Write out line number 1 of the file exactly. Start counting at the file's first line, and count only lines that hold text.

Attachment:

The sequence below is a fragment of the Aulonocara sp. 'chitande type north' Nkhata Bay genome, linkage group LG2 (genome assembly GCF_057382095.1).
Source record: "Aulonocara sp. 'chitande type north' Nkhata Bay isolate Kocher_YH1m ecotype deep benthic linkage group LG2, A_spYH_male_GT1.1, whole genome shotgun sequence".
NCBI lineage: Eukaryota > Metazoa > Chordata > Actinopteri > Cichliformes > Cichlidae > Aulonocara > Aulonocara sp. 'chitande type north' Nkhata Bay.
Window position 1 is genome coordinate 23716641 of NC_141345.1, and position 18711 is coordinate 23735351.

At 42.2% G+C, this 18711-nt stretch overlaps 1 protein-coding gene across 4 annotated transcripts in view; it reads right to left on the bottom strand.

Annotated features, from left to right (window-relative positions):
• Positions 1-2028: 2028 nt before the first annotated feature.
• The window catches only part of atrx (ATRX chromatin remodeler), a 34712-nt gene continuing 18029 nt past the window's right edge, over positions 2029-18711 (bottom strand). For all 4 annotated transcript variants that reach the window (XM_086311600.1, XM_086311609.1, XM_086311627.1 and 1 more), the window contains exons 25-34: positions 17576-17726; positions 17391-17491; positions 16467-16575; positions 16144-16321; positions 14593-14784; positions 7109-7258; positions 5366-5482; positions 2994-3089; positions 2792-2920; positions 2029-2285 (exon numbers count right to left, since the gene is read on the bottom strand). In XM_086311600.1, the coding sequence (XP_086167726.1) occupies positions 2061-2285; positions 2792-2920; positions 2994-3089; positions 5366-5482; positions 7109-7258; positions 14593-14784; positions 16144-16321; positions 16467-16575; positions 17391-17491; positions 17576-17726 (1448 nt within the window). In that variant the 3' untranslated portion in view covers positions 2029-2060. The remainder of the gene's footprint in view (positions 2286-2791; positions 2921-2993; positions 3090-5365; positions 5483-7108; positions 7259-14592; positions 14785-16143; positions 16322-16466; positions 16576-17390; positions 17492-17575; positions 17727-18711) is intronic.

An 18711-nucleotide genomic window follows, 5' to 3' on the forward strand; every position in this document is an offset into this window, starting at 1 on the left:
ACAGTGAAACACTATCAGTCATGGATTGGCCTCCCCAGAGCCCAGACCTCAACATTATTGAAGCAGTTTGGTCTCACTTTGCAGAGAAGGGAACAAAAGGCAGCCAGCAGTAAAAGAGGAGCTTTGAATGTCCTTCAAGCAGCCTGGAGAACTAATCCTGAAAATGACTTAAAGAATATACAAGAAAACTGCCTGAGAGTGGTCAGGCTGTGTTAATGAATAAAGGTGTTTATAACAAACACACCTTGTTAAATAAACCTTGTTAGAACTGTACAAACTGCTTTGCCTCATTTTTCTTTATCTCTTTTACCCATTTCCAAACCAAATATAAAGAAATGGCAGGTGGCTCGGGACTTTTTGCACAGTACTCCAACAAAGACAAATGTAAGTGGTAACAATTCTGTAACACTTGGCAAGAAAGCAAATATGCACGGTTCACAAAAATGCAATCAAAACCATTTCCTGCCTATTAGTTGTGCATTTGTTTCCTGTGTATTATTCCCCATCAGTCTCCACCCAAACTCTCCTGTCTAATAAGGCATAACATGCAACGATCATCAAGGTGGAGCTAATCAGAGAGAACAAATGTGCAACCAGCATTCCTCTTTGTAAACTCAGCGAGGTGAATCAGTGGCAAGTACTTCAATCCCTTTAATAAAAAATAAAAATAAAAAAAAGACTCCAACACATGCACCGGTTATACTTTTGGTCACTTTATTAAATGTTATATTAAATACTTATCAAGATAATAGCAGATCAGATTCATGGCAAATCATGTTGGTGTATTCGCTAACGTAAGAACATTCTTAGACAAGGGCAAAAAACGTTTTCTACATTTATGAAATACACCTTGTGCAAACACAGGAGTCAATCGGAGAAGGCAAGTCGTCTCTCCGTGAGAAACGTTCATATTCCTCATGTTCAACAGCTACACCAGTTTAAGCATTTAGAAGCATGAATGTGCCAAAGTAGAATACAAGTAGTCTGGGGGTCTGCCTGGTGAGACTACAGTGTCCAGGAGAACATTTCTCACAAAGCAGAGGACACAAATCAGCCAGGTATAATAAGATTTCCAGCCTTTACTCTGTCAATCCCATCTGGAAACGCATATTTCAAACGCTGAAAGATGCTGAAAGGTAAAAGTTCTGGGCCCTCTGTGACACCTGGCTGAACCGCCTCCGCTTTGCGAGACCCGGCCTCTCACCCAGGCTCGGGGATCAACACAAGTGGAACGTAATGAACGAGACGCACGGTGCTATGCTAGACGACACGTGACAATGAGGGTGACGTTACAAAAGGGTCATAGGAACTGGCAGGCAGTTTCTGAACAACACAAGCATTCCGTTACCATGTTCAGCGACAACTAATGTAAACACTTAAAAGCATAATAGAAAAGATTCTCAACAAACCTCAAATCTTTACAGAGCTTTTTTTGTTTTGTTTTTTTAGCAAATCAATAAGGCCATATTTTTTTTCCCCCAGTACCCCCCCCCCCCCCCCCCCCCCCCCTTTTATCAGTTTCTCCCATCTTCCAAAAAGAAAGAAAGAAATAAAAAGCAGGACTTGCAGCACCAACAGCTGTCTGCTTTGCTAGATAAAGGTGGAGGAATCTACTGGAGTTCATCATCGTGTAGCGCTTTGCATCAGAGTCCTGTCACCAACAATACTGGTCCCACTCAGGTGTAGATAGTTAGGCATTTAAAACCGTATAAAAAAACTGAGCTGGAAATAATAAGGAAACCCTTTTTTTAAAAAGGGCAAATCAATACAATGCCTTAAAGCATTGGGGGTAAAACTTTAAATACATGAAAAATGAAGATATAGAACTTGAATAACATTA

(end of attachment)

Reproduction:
The sequence below is a fragment of the Aulonocara sp. 'chitande type north' Nkhata Bay genome, linkage group LG2 (genome assembly GCF_057382095.1).